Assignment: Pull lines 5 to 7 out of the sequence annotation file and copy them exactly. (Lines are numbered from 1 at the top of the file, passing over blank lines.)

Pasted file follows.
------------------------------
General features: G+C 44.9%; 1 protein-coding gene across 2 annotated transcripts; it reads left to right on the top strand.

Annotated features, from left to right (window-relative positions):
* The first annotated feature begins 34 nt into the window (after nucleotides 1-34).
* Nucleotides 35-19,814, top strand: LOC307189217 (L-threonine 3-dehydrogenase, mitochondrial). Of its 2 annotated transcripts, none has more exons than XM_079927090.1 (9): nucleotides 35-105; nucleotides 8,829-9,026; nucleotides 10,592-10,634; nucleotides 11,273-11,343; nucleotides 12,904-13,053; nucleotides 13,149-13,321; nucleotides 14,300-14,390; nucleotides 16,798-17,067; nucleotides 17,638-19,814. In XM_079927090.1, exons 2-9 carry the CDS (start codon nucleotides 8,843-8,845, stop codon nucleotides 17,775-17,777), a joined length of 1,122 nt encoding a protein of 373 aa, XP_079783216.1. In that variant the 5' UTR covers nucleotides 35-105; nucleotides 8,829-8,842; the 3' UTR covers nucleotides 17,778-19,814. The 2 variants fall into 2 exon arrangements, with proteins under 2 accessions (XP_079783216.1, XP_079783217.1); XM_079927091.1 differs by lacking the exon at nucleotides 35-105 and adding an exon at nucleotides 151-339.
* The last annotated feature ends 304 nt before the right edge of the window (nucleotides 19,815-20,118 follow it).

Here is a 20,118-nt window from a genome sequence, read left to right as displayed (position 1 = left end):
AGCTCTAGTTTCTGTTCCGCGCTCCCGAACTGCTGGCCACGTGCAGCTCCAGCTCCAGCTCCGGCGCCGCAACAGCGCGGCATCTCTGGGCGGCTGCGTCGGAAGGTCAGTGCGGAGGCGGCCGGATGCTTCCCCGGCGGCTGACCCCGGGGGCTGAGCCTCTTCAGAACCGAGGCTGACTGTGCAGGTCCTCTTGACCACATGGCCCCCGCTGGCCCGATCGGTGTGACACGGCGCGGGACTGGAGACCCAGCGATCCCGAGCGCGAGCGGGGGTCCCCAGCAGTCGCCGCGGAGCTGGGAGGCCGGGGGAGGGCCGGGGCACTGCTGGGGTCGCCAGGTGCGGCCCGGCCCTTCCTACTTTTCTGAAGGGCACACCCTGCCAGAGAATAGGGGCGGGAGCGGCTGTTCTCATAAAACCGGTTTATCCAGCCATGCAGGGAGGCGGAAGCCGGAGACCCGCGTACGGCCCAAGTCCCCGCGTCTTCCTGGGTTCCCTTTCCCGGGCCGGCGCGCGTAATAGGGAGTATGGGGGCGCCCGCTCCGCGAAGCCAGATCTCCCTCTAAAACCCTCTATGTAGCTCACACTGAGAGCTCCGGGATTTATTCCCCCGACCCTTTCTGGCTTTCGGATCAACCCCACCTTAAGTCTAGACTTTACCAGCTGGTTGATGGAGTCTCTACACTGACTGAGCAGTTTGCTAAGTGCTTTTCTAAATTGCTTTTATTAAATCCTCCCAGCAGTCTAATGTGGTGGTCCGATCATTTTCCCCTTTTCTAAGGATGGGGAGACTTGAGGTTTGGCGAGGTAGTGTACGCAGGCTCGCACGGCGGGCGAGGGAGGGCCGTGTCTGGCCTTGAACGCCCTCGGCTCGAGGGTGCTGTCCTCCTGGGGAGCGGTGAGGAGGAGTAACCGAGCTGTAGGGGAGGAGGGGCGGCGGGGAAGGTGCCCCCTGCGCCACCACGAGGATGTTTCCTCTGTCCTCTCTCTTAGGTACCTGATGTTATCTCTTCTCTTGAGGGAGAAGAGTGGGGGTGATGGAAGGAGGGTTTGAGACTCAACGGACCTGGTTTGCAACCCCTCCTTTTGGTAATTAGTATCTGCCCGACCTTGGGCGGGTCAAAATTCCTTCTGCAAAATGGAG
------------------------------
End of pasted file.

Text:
* The last annotated feature ends 304 nt before the right edge of the window (nucleotides 19,815-20,118 follow it).

Here is a 20,118-nt window from a genome sequence, read left to right as displayed (position 1 = left end):
AGCTCTAGTTTCTGTTCCGCGCTCCCGAACTGCTGGCCACGTGCAGCTCCAGCTCCAGCTCCGGCGCCGCAACAGCGCGGCATCTCTGGGCGGCTGCGTCGGAAGGTCAGTGCGGAGGCGGCCGGATGCTTCCCCGGCGGCTGACCCCGGGGGCTGAGCCTCTTCAGAACCGAGGCTGACTGTGCAGGTCCTCTTGACCACATGGCCCCCGCTGGCCCGATCGGTGTGACACGGCGCGGGACTGGAGACCCAGCGATCCCGAGCGCGAGCGGGGGTCCCCAGCAGTCGCCGCGGAGCTGGGAGGCCGGGGGAGGGCCGGGGCACTGCTGGGGTCGCCAGGTGCGGCCCGGCCCTTCCTACTTTTCTGAAGGGCACACCCTGCCAGAGAATAGGGGCGGGAGCGGCTGTTCTCATAAAACCGGTTTATCCAGCCATGCAGGGAGGCGGAAGCCGGAGACCCGCGTACGGCCCAAGTCCCCGCGTCTTCCTGGGTTCCCTTTCCCGGGCCGGCGCGCGTAATAGGGAGTATGGGGGCGCCCGCTCCGCGAAGCCAGATCTCCCTCTAAAACCCTCTATGTAGCTCACACTGAGAGCTCCGGGATTTATTCCCCCGACCCTTTCTGGCTTTCGGATCAACCCCACCTTAAGTCTAGACTTTACCAGCTGGTTGATGGAGTCTCTACACTGACTGAGCAGTTTGCTAAGTGCTTTTCTAAATTGCTTTTATTAAATCCTCCCAGCAGTCTAATGTGGTGGTCCGATCATTTTCCCCTTTTCTAAGGATGGGGAGACTTGAGGTTTGGCGAGGTAGTGTACGCAGGCTCGCACGGCGGGCGAGGGAGGGCCGTGTCTGGCCTTGAACGCCCTCGGCTCGAGGGTGCTGTCCTCCTGGGGAGCGGTGAGGAGGAGTAACCGAGCTGTAGGGGAGGAGGGGCGGCGGGGAAGGTGCCCCCTGCGCCACCACGAGGATGTTTCCTCTGTCCTCTCTCTTAGGTACCTGATGTTATCTCTTCTCTTGAGGGAGAAGAGTGGGGGTGATGGAAGGAGGGTTTGAGACTCAACGGACCTGGTTTGCAACCCCTCCTTTTGGTAATTAGTATCTGCCCGACCTTGGGCGGGTCAAAATTCCTTCTGCAAAATGGAG